Evaluating evidence for the Enemy Release Hypothesis using invasive mangroves as a model system.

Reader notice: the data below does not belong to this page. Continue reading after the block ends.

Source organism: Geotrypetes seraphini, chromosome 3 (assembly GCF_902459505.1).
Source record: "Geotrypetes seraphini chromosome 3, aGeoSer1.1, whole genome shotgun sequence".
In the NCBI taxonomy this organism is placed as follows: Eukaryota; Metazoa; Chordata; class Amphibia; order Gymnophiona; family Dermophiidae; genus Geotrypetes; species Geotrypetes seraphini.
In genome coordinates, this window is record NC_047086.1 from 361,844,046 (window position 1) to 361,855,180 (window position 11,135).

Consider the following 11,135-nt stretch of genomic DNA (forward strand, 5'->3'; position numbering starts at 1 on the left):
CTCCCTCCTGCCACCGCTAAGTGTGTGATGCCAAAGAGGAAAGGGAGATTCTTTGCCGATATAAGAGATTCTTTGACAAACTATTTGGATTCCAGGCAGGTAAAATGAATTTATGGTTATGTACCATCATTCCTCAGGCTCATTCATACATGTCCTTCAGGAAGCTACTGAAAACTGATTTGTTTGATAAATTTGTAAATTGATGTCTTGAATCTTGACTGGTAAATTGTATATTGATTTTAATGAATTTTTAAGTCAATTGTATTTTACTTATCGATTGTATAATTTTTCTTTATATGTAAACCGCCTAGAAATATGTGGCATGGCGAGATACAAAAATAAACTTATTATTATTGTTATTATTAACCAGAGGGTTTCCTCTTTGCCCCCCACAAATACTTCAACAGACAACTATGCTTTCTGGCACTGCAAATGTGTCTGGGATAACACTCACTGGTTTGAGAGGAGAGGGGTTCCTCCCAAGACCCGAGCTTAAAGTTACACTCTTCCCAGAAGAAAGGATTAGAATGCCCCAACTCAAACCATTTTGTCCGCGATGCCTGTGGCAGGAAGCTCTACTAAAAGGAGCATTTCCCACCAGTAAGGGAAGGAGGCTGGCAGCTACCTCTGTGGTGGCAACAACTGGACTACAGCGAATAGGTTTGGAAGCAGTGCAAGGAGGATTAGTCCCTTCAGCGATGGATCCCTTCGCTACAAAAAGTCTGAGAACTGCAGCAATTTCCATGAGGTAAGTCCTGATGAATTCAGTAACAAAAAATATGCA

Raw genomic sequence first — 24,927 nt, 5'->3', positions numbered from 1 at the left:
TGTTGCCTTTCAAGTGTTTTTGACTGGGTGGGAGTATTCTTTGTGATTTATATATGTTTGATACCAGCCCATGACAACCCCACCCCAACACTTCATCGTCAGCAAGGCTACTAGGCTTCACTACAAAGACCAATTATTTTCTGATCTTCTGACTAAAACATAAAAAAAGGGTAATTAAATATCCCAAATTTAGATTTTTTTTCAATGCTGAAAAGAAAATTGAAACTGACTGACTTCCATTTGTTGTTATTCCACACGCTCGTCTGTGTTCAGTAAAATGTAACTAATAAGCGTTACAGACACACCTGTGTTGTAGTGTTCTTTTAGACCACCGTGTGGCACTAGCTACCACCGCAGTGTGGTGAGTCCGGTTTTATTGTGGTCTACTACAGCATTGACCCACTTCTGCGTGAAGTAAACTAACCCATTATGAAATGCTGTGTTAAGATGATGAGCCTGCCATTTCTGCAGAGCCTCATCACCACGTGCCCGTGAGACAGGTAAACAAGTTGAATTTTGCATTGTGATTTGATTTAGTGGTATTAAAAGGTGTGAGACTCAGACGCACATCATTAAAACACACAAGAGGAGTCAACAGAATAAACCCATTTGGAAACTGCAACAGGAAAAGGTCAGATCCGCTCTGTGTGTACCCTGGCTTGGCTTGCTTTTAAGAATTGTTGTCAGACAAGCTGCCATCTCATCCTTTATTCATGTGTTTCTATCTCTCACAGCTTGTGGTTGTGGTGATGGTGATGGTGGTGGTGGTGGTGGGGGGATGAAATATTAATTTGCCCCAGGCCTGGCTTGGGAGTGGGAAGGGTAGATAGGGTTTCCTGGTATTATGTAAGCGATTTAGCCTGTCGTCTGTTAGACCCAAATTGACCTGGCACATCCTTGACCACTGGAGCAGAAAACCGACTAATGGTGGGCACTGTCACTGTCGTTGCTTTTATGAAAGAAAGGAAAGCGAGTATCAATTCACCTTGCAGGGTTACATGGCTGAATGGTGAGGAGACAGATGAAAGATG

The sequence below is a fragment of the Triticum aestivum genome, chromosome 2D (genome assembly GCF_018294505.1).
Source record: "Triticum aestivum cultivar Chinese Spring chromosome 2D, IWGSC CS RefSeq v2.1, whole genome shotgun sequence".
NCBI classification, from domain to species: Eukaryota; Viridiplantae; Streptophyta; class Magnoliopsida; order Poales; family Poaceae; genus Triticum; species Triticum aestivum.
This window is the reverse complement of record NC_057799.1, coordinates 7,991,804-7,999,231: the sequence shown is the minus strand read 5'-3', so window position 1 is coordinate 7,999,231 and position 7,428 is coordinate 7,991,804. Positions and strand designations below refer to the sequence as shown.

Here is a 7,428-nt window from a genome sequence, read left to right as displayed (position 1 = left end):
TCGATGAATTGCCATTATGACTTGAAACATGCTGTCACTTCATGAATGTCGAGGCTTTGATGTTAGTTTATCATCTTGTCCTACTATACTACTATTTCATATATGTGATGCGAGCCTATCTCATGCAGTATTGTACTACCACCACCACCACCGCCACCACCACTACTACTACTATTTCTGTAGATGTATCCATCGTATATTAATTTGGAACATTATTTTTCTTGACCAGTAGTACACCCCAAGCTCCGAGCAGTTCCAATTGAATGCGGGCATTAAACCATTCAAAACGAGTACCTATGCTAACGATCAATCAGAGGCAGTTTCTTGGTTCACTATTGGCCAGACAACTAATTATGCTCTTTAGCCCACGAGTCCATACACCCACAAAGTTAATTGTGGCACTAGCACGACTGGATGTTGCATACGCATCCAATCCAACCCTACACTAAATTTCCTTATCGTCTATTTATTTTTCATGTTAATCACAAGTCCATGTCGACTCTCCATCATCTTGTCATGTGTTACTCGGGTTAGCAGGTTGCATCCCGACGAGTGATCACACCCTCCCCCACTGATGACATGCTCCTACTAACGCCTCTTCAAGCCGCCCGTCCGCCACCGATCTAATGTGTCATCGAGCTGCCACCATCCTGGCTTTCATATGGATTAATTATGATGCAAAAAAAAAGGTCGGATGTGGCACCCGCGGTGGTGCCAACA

The red mangrove, Rhizophora mangle, was introduced to the island of Molokai in 1902 to help trap sediment that was being lost from agricultural activities and heavy rains. After planting the propagules, (obtained from Florida where mangroves are native), the mangroves flourished and in the ensuing 100 years invaded nearly every major Hawaiian island. Today mangroves can be seen taking over beaches, mudflat, wetlands, and Hawaiian fishponds. Converting these habitats into dense tangled thickets of roots. These habitat changes are particularly disruptive to native endemic birds, some of which are endangered. Currently, I am investigating how invasive mangroves alter the structure and function of Hawaiian marine biodiversity and ecosystems.